Pub delights at The Pig and Whistle

It is not surprising that Joel Wroblewski has grabbed with both hands the head chef role at Main Ridge’s The Pig and Whistle. He started his career at one of Australia’s iconic pubs, the Lorne Hotel, and has mastered pub-style cooking throughout a long cooking journey.

The 34-year-old left school to take up a chef apprenticeship at Lorne and worked there until he moved to Hervey Bay for four years.

After that it was back to Lorne for a couple of years before making the jump across to the peninsula.

“I had friends on the peninsula running a seafood tavern, so I decided to make the change,” said Joel.

While living and working on the peninsula, Joel met James McPherson.

“Back then, James was running Three Palms in Sorrento,” said Joel.

“It was a great team of people, doing great work in the fine dining area.

“I worked with James for about four years; first as sous chef, and then taking on the head chef role.”

After leaving Three Palms, Joel worked at various venues across the peninsula, honing his craft.

“The food scene is really great on the peninsula. Working at various venues taught me so much”.

When James McPherson and Luke Milroy took over the management of The Pig and Whistle, they called Joel to get him on board.

“It was really great, as it was getting the old Three Palms team back together,” said Joel.

When Joel arrived, he worked under the existing chef to learn the “English pub-style cooking” that The Pig and Whistle was renowned for.

“He was fantastic, and I really enjoy the style of cooking we get to do at The Pig and Whistle”.

Joel likes the fast pace of pub-style cooking with hearty dishes that are measured differently to fine dining.

“It is very different from fine dining, and thoroughly enjoyable,” said Joel.

“We have a fantastic venue that is family friendly with trampolines out the back, a big open fire, and happy people talking and enjoying fantastic pub-style food.”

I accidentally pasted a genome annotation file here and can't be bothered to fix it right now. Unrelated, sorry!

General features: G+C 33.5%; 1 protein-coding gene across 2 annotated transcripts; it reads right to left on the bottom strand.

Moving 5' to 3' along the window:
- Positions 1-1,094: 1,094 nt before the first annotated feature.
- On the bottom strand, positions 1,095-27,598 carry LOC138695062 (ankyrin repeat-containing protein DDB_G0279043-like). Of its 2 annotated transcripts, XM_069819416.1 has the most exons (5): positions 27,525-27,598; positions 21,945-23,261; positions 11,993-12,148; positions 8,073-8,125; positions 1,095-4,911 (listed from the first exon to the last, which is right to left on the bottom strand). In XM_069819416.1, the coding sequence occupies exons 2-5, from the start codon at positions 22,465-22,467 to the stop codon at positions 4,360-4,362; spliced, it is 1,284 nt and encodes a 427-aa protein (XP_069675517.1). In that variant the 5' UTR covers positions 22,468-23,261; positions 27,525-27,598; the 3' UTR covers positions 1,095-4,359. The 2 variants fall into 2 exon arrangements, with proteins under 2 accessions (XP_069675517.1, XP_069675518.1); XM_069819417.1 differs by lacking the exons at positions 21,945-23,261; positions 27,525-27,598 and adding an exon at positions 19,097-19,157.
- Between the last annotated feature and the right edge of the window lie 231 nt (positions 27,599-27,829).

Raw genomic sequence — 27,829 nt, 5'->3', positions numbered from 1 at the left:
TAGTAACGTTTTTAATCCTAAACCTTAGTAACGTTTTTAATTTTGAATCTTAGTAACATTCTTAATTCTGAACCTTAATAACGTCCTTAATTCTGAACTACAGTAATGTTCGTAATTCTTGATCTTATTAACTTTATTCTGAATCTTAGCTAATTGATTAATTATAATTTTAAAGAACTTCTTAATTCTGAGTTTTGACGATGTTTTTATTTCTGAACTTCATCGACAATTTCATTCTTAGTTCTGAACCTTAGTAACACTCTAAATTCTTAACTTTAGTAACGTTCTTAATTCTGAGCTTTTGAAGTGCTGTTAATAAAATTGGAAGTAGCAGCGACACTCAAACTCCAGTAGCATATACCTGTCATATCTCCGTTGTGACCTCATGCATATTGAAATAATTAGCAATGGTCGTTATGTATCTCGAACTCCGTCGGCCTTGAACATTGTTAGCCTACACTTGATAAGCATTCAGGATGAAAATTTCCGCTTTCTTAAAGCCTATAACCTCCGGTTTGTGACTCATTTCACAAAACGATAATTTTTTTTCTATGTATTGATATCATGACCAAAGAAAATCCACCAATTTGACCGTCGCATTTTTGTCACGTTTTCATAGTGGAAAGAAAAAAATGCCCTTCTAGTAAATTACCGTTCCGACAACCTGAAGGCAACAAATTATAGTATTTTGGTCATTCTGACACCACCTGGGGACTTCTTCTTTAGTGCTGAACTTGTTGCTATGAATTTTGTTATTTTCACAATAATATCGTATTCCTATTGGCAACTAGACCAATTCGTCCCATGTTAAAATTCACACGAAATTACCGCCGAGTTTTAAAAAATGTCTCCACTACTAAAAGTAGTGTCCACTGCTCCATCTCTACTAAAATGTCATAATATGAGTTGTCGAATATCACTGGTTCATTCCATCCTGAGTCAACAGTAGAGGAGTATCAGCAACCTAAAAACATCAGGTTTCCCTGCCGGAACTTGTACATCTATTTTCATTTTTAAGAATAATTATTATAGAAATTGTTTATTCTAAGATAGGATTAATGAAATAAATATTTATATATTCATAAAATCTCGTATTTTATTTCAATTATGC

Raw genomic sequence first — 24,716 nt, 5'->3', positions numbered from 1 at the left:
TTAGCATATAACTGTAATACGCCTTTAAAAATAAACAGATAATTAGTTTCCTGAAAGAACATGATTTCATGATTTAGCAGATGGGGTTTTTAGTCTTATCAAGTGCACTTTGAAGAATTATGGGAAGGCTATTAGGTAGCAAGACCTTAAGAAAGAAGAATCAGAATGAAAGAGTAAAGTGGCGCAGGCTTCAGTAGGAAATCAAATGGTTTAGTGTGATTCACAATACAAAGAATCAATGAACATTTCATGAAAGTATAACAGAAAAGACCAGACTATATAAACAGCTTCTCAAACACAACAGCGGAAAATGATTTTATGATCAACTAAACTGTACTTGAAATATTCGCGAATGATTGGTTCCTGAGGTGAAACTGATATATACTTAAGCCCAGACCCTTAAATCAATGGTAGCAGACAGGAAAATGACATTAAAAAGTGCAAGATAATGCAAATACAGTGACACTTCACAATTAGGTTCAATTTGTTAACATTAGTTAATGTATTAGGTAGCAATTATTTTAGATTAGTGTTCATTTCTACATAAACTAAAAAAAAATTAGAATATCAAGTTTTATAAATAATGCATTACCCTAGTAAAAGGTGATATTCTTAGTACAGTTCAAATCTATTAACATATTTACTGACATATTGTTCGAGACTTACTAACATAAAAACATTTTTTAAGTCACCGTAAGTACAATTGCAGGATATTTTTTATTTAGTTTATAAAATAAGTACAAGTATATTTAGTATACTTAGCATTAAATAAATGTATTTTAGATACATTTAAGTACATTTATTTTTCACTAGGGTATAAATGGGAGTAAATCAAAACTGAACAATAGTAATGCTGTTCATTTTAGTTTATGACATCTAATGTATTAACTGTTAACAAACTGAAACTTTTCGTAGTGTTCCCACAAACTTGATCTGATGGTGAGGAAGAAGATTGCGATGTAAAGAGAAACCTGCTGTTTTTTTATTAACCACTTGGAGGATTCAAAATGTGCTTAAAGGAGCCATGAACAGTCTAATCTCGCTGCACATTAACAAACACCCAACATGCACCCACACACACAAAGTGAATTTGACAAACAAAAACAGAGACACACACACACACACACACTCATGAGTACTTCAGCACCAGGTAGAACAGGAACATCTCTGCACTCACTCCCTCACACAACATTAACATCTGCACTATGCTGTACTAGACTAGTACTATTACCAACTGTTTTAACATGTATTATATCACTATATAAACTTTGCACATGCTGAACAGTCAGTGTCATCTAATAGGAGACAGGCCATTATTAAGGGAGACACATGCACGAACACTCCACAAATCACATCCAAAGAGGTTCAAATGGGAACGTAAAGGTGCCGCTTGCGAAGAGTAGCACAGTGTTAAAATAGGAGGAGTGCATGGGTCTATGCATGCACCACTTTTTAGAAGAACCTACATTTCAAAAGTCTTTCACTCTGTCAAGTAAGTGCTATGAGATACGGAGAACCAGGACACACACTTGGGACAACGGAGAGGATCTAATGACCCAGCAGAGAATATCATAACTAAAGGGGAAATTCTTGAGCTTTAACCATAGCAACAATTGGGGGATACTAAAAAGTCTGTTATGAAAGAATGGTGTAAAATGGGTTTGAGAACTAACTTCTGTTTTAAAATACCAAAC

The Pig and Whistle sources its meat from an English butcher in Echuca and concentrates on staple English pub dishes.

“We’ve got pork pies and scotched eggs. We’ve got food that puts smiles on people’s faces,” said Joel.

“Pair that with specialty ales, and a setting second to none, with panoramic views across the peninsula, and you’ve got a fantastic venue.”

When Joel isn’t working, he enjoys everything the peninsula has to offer.

“I must admit, I do enjoy going out for a wine, and a nice meal,” said Joel.

“But it really isn’t to dissect what other chefs are doing. It is just nice to have someone cook for me for a change!”

Joel has been at The Pig & Whistle for a year now and sees great things ahead.

“Right now, I just have my head down, and am working hard, and moving the kitchen forward.”

“The Pig and Whistle has fast developed a great name for itself, and it is great to watch.”

“But even better to watch is people enjoying the food we create. Nothing beats that. Nothing at all.”


Guinness Pie

(Serves 4-6)

  • 750g beef brisket, diced
  • 1 onion, chopped
  • 2 tbsp corn flour
  • 1 x 440ml can Guinness or other stout
  • sprig thyme leaves
  • sprig parsley leaves
  • 2 cloves garlic, sliced
  • 3 tbsp vegetable oil
  • 1 tbsp hot English mustard
  • 2 tbsp Worcestershire sauce
  • 1 x 375g ready-rolled shortcrust pastry
  • 1 egg yolk, beaten
  1. Place the diced brisket in a container and cover with Guinness for 12 hours.
  2. Heat the oil in a large casserole pan. Cook the brisket, in 2 batches, for 7 – 10mins until browned all over. Remove from the pan and set aside. Add the onion and garlic to the pan and cook for 5mins until soft.
  3. Return the brisket to the pan with the thyme, parsley and Guinness. and stir around scraping up all the caramelised bits at the bottom of the pan.
  4. Simmer for 2 hours until the beef is tender.
  5. Add Worcestershire sauce, hot English mustard and corn flour.
  6. Leave to cool. Can be made up to 2 days in advance and stored in the fridge.
  7. Preheat the oven to 200°C/Fan 180°C. Spoon the beef and enough juice to cover it, into a large pie dish.
  8. Place the pastry on top and cut away any excess with a sharp knife. Then use your fingers to crimp around the edge of the pie. Make a small slit in the centre of the pie for air to escape. Brush all over with the egg.
  9. Cook for 30–40 minutes until golden and crisp. Heat any remaining beef liquid and serve alongside with creamy mash and greens.

The Pig and Whistle, 365 Purves Rd, Main Ridge

Ph. 5989 6130

Peninsula Essence – December 2019